Join the conversation
  • Pamella Bowen - March 4, 2020 reply

    I gave up songwriting for art and art for writing, hoping to get that conventional success. At age 67, I am coming around to the same wisdom. It’s all about relationships, creativity, and joy, not money, fame and accolades. Thanks for being honest enough to say so.

  • Louise Bell - March 4, 2020 reply

    Thank you Patrick! A lovely reminder to prioritise the joy of music and creation.

  • Fernando Antonio dos Santos - March 4, 2020 reply

    Tottaly agree.

  • John Patterson - March 4, 2020 reply

    Great insight here for we independent artists! Thanks.

  • Jefg - March 4, 2020 reply

    First and foremost, you have to like what you do.

  • Ricky Biggs Sr - March 5, 2020 reply

    this is the best thing I’ve ever read on Reverbnation because I do it for the love of it. every one has something too say or nothing too say they don’t like the way you look or you are too old it can take you down but just go with the people who likes your music and be happy.

  • Chris Thomas - March 5, 2020 reply

    This was a very good article. We see these things occur when deciding to go pop mainstream or alternative.

  • Stephon Kobe Smith - March 5, 2020 reply

    “Loving the work of making music is the only guaranteed success we’ll find as musicians.”
    Loving what you do is what’s most important & if you can also inspire someone else then your efforts aren’t in vain. Mission accomplished.
    This was a great read!

  • Tyler - March 5, 2020 reply

    I hung it up finally and it made me feel more successful than I ever had spending thousands of hours creating content that ultimately went unappreciated. I now put all that energy into other areas of my life that actually pay off and I can now say I feel normal again. On occasion when Reverb posts come in on my email I’ll apply to whatever silly little offer comes through but ultimately I will never write, perform, edit or produce a single stitch of musical material again without some sort of backing. When you end up living in a tent for a period of time with your wife because your focus is on music 110% you come to the realization that music is a disease, not the cure.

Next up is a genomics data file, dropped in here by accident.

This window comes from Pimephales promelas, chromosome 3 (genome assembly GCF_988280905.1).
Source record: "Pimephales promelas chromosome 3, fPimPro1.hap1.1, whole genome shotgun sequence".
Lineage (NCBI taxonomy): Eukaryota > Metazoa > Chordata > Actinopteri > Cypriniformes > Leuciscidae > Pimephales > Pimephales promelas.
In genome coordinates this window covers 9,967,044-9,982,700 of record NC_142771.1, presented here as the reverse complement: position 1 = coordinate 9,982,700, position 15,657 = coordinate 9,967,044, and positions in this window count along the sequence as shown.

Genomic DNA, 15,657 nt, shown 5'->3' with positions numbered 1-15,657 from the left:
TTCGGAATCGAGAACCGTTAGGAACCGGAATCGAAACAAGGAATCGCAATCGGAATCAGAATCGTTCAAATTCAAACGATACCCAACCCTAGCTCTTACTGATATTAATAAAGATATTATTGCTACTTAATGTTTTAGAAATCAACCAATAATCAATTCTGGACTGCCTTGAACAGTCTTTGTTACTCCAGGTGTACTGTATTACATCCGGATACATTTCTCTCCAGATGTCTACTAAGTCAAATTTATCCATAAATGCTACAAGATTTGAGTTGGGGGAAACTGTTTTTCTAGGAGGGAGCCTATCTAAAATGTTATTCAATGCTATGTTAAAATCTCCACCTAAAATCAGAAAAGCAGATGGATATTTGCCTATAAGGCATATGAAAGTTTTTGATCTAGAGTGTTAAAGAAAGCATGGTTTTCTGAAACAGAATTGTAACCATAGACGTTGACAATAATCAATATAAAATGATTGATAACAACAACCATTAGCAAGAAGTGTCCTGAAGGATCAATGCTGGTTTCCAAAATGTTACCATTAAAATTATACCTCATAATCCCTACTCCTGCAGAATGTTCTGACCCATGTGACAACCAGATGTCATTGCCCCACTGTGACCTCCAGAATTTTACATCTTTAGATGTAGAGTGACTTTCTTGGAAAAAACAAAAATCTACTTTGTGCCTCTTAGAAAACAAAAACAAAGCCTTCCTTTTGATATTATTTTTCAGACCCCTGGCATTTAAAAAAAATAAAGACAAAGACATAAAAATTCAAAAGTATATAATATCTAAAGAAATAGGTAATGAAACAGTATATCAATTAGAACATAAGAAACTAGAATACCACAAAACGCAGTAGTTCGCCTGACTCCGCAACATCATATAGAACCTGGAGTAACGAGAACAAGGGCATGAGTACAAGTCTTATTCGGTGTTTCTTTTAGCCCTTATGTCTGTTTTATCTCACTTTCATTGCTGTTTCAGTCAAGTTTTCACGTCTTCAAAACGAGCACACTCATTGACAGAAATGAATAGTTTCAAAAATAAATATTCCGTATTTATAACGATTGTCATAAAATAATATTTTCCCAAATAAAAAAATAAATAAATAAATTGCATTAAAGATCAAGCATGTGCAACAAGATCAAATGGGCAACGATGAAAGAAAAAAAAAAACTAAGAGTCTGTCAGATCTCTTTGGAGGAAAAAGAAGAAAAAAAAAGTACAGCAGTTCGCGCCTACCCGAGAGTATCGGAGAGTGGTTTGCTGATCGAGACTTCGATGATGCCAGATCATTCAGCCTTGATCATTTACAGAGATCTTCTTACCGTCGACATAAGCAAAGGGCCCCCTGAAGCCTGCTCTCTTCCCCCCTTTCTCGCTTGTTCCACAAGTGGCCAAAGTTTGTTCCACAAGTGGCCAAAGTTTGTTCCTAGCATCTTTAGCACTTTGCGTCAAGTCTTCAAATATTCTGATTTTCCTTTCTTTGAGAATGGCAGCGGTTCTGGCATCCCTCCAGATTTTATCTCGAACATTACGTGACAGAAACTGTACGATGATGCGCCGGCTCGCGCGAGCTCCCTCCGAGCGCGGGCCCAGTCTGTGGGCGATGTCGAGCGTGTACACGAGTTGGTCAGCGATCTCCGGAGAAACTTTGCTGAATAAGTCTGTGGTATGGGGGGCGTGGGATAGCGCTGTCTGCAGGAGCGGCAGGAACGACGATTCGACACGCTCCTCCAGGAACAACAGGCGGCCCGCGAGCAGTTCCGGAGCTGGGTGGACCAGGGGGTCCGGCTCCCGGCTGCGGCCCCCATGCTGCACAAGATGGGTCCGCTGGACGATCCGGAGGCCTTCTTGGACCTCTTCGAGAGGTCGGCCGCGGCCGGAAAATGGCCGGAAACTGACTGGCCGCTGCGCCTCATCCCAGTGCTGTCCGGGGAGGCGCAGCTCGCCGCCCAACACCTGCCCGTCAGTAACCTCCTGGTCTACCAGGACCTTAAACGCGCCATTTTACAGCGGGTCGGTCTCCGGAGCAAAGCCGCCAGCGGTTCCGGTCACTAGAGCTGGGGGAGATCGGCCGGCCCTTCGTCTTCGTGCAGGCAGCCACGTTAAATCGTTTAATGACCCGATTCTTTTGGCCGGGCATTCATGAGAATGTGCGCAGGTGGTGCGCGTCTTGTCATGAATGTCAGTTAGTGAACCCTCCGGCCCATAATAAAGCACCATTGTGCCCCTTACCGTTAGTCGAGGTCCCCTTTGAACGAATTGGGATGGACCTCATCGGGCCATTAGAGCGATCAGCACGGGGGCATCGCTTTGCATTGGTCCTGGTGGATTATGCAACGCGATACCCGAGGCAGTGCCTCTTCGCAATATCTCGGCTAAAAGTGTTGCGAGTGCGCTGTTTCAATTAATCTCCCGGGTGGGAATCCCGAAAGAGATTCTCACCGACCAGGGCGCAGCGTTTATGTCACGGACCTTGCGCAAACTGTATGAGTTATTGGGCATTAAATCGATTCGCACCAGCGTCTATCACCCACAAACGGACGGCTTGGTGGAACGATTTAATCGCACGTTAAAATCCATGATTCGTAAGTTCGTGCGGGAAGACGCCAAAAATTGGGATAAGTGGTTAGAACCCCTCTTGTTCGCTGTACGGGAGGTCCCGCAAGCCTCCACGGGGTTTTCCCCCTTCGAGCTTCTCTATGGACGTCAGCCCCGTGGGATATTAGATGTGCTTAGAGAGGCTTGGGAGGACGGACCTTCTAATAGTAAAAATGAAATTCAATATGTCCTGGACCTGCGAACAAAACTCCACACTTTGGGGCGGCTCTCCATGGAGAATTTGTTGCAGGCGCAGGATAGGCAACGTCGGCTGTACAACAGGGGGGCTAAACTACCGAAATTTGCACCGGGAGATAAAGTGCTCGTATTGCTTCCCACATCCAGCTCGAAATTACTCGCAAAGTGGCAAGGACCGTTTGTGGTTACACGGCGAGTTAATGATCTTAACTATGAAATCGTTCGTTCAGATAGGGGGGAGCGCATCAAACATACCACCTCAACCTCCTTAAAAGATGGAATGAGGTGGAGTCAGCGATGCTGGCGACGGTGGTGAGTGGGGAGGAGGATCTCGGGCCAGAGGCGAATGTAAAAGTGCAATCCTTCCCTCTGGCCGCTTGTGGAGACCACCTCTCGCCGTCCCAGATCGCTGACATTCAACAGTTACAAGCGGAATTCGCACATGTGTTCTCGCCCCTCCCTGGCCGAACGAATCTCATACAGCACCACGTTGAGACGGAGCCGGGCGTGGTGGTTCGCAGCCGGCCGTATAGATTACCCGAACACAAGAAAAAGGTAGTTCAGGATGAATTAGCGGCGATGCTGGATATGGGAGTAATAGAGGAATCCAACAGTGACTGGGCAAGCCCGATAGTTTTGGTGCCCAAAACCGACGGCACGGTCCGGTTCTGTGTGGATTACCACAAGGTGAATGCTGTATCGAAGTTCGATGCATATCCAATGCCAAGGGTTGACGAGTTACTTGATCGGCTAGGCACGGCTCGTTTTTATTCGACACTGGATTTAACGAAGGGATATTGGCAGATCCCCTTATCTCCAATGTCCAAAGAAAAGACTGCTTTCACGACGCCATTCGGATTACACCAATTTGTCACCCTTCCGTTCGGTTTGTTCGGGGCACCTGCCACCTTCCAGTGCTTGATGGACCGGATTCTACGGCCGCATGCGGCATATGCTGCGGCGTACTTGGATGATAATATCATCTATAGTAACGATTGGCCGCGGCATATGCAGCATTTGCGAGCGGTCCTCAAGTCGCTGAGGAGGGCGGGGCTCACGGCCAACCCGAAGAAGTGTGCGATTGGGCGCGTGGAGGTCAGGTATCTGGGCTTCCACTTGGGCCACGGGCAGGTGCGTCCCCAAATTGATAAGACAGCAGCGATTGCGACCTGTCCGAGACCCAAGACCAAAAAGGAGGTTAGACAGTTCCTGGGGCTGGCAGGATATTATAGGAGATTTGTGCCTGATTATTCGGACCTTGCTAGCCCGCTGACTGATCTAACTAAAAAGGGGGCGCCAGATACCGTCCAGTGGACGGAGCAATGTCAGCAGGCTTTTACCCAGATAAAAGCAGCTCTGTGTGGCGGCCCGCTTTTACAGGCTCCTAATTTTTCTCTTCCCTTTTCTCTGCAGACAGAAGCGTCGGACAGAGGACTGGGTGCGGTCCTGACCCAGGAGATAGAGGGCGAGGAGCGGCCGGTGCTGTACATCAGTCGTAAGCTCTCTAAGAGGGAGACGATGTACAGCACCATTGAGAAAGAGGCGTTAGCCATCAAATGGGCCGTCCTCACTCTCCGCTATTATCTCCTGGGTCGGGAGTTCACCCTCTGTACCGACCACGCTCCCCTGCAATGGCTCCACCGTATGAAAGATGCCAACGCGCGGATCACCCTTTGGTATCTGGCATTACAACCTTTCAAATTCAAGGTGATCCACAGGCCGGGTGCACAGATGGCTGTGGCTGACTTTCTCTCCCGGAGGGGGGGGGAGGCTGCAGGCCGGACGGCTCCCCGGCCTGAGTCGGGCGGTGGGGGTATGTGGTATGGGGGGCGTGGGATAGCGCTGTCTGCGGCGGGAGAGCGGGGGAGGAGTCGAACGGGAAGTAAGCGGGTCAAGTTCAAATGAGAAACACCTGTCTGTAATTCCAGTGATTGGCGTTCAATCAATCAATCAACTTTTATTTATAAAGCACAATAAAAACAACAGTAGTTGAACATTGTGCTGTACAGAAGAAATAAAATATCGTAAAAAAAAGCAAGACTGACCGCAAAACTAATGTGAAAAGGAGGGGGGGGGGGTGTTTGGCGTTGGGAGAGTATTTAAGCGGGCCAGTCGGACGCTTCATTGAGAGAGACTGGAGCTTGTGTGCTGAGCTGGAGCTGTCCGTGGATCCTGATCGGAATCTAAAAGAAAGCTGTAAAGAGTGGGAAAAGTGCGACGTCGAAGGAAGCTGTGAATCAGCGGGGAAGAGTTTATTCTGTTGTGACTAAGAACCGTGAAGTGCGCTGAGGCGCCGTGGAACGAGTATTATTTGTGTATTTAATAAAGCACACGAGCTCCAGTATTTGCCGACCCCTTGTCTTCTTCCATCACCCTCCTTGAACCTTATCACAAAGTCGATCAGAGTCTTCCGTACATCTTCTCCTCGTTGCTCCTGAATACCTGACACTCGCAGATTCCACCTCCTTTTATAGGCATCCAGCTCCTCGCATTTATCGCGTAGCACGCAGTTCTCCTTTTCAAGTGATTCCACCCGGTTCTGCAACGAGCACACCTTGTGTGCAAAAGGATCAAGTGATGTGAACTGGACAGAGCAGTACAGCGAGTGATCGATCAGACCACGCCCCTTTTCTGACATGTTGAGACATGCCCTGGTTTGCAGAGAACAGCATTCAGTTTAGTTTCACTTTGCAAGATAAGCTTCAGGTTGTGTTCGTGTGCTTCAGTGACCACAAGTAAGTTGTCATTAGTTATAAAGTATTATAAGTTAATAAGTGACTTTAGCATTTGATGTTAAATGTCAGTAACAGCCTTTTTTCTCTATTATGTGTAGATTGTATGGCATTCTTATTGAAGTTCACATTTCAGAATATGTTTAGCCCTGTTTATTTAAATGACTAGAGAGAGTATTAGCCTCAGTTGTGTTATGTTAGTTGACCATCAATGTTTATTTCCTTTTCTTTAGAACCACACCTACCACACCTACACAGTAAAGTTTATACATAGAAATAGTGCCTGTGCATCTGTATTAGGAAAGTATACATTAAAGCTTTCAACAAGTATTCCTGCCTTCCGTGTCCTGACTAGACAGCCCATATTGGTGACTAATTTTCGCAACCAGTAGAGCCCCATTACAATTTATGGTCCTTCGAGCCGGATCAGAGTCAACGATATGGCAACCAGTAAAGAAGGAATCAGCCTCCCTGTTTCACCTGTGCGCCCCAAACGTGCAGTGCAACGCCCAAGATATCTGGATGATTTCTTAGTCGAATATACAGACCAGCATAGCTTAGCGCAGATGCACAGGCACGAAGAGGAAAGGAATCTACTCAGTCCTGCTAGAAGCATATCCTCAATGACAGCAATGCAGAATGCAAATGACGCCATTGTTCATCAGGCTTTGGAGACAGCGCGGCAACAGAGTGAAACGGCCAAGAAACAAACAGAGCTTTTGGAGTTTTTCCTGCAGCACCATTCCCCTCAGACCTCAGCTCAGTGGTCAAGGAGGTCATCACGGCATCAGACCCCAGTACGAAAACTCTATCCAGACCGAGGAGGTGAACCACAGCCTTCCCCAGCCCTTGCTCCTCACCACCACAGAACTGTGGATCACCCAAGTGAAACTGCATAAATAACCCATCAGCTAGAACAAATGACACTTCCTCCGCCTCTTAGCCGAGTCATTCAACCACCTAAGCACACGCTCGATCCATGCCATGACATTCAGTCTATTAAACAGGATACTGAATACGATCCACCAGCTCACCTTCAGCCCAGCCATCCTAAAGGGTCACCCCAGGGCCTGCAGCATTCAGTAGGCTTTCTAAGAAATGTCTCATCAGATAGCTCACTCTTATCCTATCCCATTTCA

• Tosin - March 5, 2020 reply

    Wow! Thank you so much Patrick. This article sure describes my current season. Truth be told, I had focused too long on how the listeners are interacting with my songs and how I measure up with my contemporaries.

    Like you mentioned, this usually distracts us from doing what we love, impacting lives and often makes our passion fizzle out over time.

    Grateful for this subtle reminder 😉

  • Renny - March 6, 2020 reply

    Cool post as usual 🙂 Thanks for the reminder!

  • Preston - March 6, 2020 reply

    I’ve played guitar now for 21 years and just last year released an EP that is doing somewhat decent but only small and local level. Regardless of any fame, income or recognition I have come to realize that my biggest accomplishment was finally writing songs and putting them on record to know show myself and anyone else that hears it after I’m long gone is that I did that. It was mine. And that feeling alone is gratitude enough. When I perform live whether it be to an empty room or a sold out show I still feel that passion behind the music and that is what I do it.